USS Constitution

The fancy rooms toward the stern were barred off, but you can get a good sense of them just from this view.

USS Constitution

Back on top, I took some more shots of the masts & rigging, one of my favorite things to photograph.

USS Constitution

It seems incredible to think that these ships were once the mainstay, as they now seem like works of art that would never survive against the pounding oceans.

USS Constitution

But clearly, the USS Constitution never had any problems with that.

USS Constitution

Back on shore, here’s an outside view of her stern, which looks like a little bubble.

USS Constitution

Sheesh… even back here I can’t manage to get the whole thing in one frame.

USS Constitution

When not out on a sail, the Constitution is kept safe in her slip by this floating barrier.

USS Constitution

Naturelly I have to grab some stern shots before moving on to my next stop.

USS Constitution

So one more shot of the majestic warship.

USS Constitution

And I’ll leave you with this for tonight.

Boston didn’t have my normal flow of freighter and/or tug traffic, but I was still able to see enough to justify at least one more post. So expect another one tomorrow (possibly the last from this trip, since there are no ships in the Adirondacks). But there are mountains, and that’s almost as good.

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Action on the East River

I have one more post from Friday in New York to offer you. After finishing up on Staten Island, I crossed the impressive Verrazano-Narrows Bridge into Brooklyn, where I spent a few minutes on the East River before having lunch.

New York

At a park just south of the Brooklyn Bridge, I have a good view of lower Manhattan, which I didn’t really get to on Thursday. One World Trade Center, the tallest in the picture, is new since my last visit.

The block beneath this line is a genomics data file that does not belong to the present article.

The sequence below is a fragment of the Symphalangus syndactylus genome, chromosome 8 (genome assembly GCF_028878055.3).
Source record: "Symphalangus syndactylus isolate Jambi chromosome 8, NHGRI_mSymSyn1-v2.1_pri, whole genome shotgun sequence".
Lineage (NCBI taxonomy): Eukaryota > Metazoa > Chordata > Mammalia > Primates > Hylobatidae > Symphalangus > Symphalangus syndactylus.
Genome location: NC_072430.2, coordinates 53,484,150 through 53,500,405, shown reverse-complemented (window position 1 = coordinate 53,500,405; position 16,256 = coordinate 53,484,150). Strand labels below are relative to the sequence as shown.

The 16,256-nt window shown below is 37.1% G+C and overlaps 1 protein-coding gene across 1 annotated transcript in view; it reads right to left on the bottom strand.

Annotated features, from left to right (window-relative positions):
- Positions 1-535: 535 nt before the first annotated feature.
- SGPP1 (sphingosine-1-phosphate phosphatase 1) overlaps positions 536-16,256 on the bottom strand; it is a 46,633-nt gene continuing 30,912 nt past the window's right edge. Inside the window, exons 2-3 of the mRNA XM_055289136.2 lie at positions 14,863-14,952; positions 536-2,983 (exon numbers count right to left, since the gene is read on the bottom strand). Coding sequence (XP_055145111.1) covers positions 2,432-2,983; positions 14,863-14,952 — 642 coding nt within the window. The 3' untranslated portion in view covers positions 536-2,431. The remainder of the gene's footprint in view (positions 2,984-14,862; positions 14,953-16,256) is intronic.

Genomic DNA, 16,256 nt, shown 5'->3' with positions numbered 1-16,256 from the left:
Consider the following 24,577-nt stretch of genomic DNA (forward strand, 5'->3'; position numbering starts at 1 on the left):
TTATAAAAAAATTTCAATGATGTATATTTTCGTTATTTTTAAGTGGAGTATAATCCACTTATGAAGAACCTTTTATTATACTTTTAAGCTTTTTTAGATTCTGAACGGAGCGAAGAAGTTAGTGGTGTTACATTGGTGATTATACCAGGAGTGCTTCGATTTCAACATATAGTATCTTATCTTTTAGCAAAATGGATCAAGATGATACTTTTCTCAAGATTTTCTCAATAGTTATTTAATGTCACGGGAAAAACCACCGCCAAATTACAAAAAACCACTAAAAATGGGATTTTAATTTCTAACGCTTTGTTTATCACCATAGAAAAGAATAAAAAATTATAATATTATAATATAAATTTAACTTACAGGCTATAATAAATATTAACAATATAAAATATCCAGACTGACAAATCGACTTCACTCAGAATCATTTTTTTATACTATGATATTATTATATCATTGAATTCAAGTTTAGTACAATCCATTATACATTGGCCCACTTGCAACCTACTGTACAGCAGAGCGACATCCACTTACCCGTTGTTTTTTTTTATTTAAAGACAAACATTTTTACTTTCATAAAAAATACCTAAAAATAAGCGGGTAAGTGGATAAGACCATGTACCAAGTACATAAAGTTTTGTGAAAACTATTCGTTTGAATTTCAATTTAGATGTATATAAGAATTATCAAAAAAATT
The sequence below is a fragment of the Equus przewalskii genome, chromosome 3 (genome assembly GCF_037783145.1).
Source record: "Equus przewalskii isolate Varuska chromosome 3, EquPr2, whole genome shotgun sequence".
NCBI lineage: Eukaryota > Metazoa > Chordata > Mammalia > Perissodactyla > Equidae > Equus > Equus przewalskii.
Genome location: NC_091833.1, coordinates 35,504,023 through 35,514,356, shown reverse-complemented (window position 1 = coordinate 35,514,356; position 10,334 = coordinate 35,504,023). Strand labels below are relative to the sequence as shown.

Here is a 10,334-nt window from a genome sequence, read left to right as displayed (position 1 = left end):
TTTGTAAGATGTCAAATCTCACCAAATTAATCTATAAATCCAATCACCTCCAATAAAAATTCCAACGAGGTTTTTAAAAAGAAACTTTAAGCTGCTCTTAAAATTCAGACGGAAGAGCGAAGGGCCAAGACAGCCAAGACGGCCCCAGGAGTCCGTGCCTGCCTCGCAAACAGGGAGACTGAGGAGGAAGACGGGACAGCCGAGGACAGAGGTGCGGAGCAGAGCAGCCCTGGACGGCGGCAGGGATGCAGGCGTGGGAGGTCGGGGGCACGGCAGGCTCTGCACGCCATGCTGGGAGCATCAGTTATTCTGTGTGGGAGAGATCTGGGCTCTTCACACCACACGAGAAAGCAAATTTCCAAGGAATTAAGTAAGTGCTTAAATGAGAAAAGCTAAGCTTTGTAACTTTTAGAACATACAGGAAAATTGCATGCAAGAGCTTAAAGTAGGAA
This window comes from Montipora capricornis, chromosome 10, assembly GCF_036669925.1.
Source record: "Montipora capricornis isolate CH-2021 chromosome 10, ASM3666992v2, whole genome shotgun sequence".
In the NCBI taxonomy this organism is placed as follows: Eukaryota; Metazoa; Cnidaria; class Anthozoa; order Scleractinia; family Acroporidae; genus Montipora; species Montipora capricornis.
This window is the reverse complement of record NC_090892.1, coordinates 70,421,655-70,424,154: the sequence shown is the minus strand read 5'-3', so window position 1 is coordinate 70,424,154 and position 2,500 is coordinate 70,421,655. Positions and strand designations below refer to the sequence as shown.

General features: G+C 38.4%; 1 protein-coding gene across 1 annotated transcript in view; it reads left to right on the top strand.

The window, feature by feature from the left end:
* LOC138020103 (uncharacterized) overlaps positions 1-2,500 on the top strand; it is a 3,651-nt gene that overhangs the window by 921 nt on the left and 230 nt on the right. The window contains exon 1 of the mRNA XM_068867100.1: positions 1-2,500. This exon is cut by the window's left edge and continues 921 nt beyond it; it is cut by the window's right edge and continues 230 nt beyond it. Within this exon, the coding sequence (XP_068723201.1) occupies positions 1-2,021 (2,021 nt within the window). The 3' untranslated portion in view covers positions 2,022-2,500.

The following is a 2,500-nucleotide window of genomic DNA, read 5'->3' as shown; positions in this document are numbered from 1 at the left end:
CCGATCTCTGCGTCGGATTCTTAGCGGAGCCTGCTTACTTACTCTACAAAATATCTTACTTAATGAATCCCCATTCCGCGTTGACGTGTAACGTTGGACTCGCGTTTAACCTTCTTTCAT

South Street Seaport

The South Street Seaport Museum has slimmed down a bit, but still has a nice roster. In this shot, from left to right, are Wavertree, Lettie G. HowardPeking, a Shark speedboat, and the lightship Ambrose.

Brooklyn Bridge

The Brooklyn Bridge is impressive as usual, although I didn’t drive or walk on it.

Brooklyn Bridge

The bridge is reminiscent of the Roebling Bridge in Cincinnati from last summer, which is understandable since Roebling built them both.

Henry Hudson

The East River isn’t a commercial hub to the degree of the Kill Van Kull, and the most frequent traffic is passenger vessels. The Henry Hudson was the first to go by in the short time I was there.

Rae

But there are still some tugs to be seen. The small tug Rae motors by, pushing a barge filled with scrap metal.

Rae

Rae seems to be a bit undersized for the barge, as they were getting along quite slowly.

Rae

But soon enough she is on her way.

Thomas D. Witte

But the fun isn’t over. More vessels are incoming.

Thomas D. Witte

First up is the Thomas D. Witte with a pair of empty barges.

Thomas D. Witte

The rare shade of blue on the Thomas D. Witte may look familiar. She is owned by DonJon Marine, which also co-owns the tug Ken Boothe Sr. on the Great Lakes.

Joyce D. Brown

Oh and look at that – another tug! The Joyce D. Brown is on the hip of a work barge.

Joyce D. Brown

Joyce is a nice tug, as tugs always look good in green paint.

Thomas D. Witte

Thomas D. Witte looks good with One World Trade Center.